Total Sleep Time and Other Sleep Characteristics Measured by Actigraphy Do Not Predict Incident Hypertension in a Cohort of Community-Dwelling Older Men
1San Diego Veterans Affairs Healthcare System, Medicine Service La Jolla, CA; 2University of California, San Diego, Department of Medicine, San Diego, CA; 3San Francisco Coordinating Center and California Pacific Medical Center Research Institute, San Francisco, CA; 4University of California, San Diego, Department of Psychiatry, San Diego, CA; 5Brigham and Women's Hospital and Beth Israel Deaconess Medical Center, Harvard Medical School, Department of Medicine, Boston, MA; 6University of California, San Diego, Department of Family and Preventive Medicine, San Diego, CA
To evaluate whether actigraphy-measured total sleep time and other sleep characteristics predict incident hypertension in older men.
Study subjects were community-dwelling participants in the ancillary sleep study of the Osteoporotic Fractures in Men Study (MrOS) who were normotensive at the time of actigraphy (based on self-report, lack of antihypertensive medication use, and with systolic blood pressure < 140 mm Hg and diastolic blood pressure < 90 mm Hg). In 853 community-dwelling men 67 years and older (mean 75.1 years), sleep measures (total sleep time [TST]), percent sleep [%-sleep], latency, and wake after sleep onset [WASO]) were obtained using validated wrist actigraphy with data collected over a mean duration of 5.2 consecutive 24-h periods. We evaluated incident hypertension (based on self-report, use of antihypertensive medication, or measured systolic blood pressure ≥ 140 mm Hg or diastolic blood pressure ≥ 90 mm Hg) at a follow-up visit an average of 3.4 years later. Baseline prehypertension was defined as a systolic blood pressure 120 to < 140 mm Hg or diastolic blood pressure 80 to < 90 mm Hg.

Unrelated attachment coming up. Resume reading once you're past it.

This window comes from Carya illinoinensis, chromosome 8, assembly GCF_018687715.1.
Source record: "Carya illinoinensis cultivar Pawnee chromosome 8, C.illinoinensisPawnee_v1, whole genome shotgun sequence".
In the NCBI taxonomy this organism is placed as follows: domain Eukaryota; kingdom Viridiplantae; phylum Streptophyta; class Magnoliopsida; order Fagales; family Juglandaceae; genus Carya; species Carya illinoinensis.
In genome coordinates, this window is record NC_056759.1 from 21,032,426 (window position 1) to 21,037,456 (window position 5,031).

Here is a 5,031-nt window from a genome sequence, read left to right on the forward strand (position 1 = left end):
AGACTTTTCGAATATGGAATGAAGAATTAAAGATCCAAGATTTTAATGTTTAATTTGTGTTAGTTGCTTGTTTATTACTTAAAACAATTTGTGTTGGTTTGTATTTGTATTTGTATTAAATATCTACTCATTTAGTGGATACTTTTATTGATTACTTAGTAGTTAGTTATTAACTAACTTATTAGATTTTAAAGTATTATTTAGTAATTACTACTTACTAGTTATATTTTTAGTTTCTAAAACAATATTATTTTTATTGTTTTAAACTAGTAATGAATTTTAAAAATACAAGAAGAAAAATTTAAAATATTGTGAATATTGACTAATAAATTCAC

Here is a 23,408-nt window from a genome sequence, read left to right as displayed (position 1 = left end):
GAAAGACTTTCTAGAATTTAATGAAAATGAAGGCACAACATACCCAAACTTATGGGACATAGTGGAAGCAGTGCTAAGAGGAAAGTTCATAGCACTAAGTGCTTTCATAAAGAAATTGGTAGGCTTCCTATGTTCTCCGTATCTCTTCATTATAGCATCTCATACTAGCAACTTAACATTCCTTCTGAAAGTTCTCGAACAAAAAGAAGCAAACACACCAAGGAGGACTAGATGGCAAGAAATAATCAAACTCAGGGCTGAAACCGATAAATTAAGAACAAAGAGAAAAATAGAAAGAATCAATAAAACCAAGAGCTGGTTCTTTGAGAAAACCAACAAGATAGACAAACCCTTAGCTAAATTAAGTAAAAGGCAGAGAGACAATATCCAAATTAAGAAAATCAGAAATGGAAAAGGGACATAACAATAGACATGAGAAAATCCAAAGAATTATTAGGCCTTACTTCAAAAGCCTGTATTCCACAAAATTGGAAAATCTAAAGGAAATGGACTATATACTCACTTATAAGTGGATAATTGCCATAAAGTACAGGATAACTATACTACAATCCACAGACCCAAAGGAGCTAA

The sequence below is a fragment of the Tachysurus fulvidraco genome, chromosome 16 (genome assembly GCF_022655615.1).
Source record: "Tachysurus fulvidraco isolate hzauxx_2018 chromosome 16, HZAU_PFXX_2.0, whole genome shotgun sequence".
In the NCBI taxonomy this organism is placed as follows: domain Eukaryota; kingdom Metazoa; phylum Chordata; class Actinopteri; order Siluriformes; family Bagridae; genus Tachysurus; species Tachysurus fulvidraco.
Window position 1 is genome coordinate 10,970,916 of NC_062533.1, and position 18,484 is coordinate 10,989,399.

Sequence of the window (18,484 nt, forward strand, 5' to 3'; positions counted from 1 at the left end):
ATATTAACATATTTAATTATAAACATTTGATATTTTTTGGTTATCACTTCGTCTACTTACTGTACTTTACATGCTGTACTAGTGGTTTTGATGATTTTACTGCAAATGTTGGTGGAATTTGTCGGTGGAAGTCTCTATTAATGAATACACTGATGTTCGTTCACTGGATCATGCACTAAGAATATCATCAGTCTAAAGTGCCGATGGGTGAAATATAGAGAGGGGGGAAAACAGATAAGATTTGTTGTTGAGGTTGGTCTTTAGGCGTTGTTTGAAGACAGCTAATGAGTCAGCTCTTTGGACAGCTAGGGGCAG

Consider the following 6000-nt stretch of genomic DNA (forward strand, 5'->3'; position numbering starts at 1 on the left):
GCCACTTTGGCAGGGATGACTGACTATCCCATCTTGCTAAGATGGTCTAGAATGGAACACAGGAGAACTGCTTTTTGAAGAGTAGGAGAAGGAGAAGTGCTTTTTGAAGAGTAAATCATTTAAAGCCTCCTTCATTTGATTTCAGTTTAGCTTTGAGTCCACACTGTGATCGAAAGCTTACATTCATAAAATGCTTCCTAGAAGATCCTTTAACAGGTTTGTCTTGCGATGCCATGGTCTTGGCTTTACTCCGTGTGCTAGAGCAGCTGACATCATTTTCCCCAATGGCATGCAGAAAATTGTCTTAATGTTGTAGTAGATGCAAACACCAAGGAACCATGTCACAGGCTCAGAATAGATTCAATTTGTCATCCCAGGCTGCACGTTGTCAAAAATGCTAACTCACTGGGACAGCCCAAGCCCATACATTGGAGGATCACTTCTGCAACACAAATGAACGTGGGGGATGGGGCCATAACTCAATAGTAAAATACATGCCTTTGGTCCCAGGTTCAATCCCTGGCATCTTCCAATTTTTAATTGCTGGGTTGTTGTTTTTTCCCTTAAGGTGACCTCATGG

At follow-up, 31% of initially normotensive men were hypertensive (264 of 853). Those with incident hypertension had higher baseline body mass index (BMI; kg/m2) and were more likely to have had prehypertension at the sleep visit than those men who remained normotensive. However, neither TST (reference 6 to < 8 h; < 6 h OR 0.96 [95% CI 0.7, 1.3] and ≥ 8 h OR 0.93 [0.5, 1.7]) nor the other actigraphic-measured sleep variables, including % -sleep (reference > 85%; < 70% OR 1.17 [0.66, 2.08]) and 70% to ≤ 85% OR 1.23 (0.9, 1.68), sleep latency (reference < 30 min; ≥ 30 min OR 1.29 [0.94, 1.76]), or WASO (reference < 30 min; 30 to < 60 min OR 0.7 [0.43, 1.14] and ≥ 60 min OR 0.92 [0.58, 1.47]) differed in those community-dwelling men who developed incident hypertension compared to those who remained normotensive.
TST and other sleep parameters determined by wrist actigraphy were not associated with incident hypertension in community-dwelling older men.
Fung MM; Peters K; Ancoli-Israel S; Redline S; Stone KL; Barrett-Connor E. Total sleep time and other sleep characteristics measured by actigraphy do not predict incident hypertension in a cohort of community-dwelling older men. J Clin Sleep Med 2013;9(6):585-591.
Please login to continue reading the full article
Subscribers to JCSM get full access to current and past issues of the JCSM.
Login to JCSM
Not a subscriber?
Join the American Academy of Sleep Medicine and receive a subscription to JCSM with your membership